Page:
CAMPING - CAMPER TRAILERS
The T4 replaced the Topaz cross-over camper trailer in early 2019. It’s a beautifully Australian designed and built unit with a customisable interior, but this individuality comes at a price.
Our Track Trailer T4 evaluation camper came courtesy of NSW dealer Camperact, who also provided a more appropriate tow vehicle than our Project 75 Series: a 2019 Jeep Grand Cherokee, making a 21st Century match with the state-of-the-art T4.
The T4 interiors are variable, but a constant is the forward-bed location that creates a caravan-style interior layout, with central dinette and aft kitchen. Within that broad parameter are three variants: Symphony, Concerto and Rhapsody.
Symphony is intended for flexibility, having a queen bed that can be positioned east-west or north-south; dinette couches that can sleep small kids; a pop-up or pole-mount table; an internal cooker with oven; pop-up pantry or bin opening; internal porta-loo in a pull-out drawer and an external shower.
Concerto is a family design, with the same queen bed orientation options and small-kid couch sleeping, but with two stacked bunks for mid-teenagers in
place of the cooker and pantry/bin module. It has an external slide-out kitchen and the same dinette table, internal porta-loo and external shower.
Rhapsody is for couples, with a north-south queen bed and optional side storage pods; pop-up or pole dinette table; optional wardrobe; internal shower
and toilet module and ‘no fly zone’ external tent.
Within those broad distinctions are possible custom changes, because the drawer, bench and wardrobe modules are interchangeable.
Our evaluation unit was a Symphony model, with pop-up table and pantry and an external slide-out drawer fridge.
Nuts ’n’ bolts
Like all Track Trailer products the T4 features Track’s MC2 suspension that features cross-over swing axle and trailing arm design, but it’s a heavier-rated version. The MC2 was originally developed for the Australian Army and is, in our bush-test-based opinion, the best on- and off-road suspension in the market.
The suspension mounts to a hot-dip-galvanised chassis that stores a winch-lowered spare wheel underneath and chassis sockets for bikes and other rear storage objects.
Chassis and suspension carry a five-year warranty.
Brakes are 12-inch electric and there’s a breakaway controller in the system.
Bodywork is lightweight aluminium composite sheet walls, plus FRP front and rear ‘cones’ and electrically-operated pop-top roof. Side windows are flush-mounted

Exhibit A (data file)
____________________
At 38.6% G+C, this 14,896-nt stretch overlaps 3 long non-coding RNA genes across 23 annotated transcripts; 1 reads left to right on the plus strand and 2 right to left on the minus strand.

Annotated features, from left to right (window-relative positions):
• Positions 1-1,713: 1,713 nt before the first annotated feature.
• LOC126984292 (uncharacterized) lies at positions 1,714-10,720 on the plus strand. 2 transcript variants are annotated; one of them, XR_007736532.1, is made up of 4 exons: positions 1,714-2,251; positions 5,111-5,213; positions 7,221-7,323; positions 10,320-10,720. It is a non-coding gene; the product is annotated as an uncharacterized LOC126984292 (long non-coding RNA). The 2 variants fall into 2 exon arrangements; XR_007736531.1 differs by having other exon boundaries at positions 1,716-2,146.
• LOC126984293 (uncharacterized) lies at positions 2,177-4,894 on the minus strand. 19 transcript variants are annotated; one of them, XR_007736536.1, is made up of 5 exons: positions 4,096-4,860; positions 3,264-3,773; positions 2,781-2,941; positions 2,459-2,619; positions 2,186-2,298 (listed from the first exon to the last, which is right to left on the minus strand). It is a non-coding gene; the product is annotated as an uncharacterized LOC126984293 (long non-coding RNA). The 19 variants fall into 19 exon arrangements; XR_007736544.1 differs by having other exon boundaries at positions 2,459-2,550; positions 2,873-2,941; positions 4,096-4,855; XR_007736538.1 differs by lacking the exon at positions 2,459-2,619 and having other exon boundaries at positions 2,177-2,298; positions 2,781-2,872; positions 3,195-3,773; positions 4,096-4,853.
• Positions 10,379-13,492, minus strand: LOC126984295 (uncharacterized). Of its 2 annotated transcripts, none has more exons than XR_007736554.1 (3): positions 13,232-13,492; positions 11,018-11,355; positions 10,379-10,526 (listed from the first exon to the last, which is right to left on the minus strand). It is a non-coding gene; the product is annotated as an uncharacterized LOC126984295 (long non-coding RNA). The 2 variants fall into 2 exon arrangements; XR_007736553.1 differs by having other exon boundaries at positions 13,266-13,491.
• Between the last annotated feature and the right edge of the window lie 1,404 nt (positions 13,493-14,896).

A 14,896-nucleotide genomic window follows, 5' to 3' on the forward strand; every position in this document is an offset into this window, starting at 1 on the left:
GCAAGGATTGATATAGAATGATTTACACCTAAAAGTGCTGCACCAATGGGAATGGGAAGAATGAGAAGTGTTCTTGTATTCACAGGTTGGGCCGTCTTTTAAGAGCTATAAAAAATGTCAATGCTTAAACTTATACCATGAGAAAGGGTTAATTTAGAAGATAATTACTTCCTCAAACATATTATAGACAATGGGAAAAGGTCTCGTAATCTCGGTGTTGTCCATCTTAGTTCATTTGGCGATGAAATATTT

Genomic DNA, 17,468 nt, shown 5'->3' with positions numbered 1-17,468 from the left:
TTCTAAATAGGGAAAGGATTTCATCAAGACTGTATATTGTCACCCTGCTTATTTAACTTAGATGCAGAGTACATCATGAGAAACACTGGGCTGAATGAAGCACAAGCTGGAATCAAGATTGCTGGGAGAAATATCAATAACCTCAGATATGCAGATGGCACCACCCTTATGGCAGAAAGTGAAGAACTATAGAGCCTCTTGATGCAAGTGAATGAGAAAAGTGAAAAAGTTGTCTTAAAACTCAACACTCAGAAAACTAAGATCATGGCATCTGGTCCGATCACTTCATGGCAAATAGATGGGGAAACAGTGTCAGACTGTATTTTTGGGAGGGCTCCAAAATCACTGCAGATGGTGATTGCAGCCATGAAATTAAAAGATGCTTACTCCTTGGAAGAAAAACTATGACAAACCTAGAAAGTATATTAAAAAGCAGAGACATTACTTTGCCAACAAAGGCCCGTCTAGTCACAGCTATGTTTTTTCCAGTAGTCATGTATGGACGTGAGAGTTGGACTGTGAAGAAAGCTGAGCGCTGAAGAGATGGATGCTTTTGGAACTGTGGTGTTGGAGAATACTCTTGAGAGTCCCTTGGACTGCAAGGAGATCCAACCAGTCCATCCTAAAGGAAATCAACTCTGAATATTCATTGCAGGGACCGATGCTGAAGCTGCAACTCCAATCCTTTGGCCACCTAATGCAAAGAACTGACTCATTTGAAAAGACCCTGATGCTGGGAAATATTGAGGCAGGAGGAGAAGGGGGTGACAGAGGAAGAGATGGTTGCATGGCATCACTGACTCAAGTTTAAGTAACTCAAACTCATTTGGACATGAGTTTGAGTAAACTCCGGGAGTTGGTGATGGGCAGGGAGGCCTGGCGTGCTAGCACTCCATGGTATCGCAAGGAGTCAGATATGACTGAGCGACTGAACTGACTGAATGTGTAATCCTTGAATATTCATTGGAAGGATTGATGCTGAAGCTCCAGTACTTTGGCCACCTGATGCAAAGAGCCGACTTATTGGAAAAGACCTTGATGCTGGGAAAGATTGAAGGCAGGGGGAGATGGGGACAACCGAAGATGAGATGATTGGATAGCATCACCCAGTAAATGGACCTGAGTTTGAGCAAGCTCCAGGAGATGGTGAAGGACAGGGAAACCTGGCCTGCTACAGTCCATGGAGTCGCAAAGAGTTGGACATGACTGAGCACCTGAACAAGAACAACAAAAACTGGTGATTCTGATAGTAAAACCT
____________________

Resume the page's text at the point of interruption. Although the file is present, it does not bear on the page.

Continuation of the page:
automotive glass, fitted with internal roller blinds. The LHS access door is dead-locked and has a meshed opening section that’s backed up with burglar-proof
punched aluminium sheet.
Below the waistline the T4 has lift-up panels on both sides and across the rear, dust-proofing storage bins that also can house a drawer fridge and external
shower. Multiple compression locks and automotive tubular seals feature on all openings.
Water tank choices are 75l and 130L – maximum of two – and grey water, 39L or 52L – maximum one.
Weight control was exercised from the original CAD/CAM design phase, through manufacturing and has resulted in a claimed tare of 1810-1900kg and empty
ball weight of 140-170kg.
High tech electrics
Track Trailer has kitted out the T4 with state-of-the-art electrical and electronic components, based on a three-battery – lithium optional – electrical storage system with 240v and 12 V chargers and up to 480W of rooftop solar power.
Redarc’s Redvision module monitors current, voltage and fluid levels and controls the roof and awning, internal drawer remote locking and variable LED cabin lighting. It operates via a screen module or phone app.
Our evaluation unit towed well behind the Jeep, but needed the Grand Cherokee’s air suspension on ‘Sport’ setting to compensate for ball weight and reduce a ‘nodding’ effect. With the T4’s storage bins and tanks full we estimate the ball weight would well exceed 200kg, so a substantial tow vehicle is required.
The Track suspension had excellent ride quality and sway control on on- and off-road surfaces, giving us confidence that the trailer would follow wherever the tow vehicle could go. Side winds had minimal effect on the slippery T4.
The pop-top roof provides some headroom when lowered, so hopping into the camper for lunch en route is quite comfortable, without the need to raise the roof.
Setting up the T4 for camping can be as rapid as electrically raising the roof and extending the awning – a three-minute job – or a half-hour operation to set up the rear annexe and the optional slide-in forward awning.
We appreciated the dust-sealing attributes of the seals and multiple compression locks, but opening all the bins and the entry door was quite time-consuming.
(We’d have loved that internal drawer central locking system to work on the external lids!) The double-locked entry door was particularly tricky to operate.
The pop-top roof had inevitable fabric infill panels, but they stowed perfectly, thanks to innovative sprung battens. As the roof lowered these battens bent inwards, pulling the fabric away from the roof and bodywork join.
We also liked the pop-up table that stowed neatly under bed and sprung into position when pulled out. It centrally-locked in place when stowed.
With its roof raised the T4 was essentially the same as a single-axle caravan, providing dinette space for six in comfort.
With the haggling beginning above $100k the Track Trailer T4 is no bargain-basement crossover camper trailer. If viewed as bush-capable, luxuriously-equipped, compact caravan its pricing looks much more favourable.
Like all Track Trailer products the T4 has been rigorously tested. Below is footage of durability testing at the AARC Proving Grounds at Anglesea in Victoria.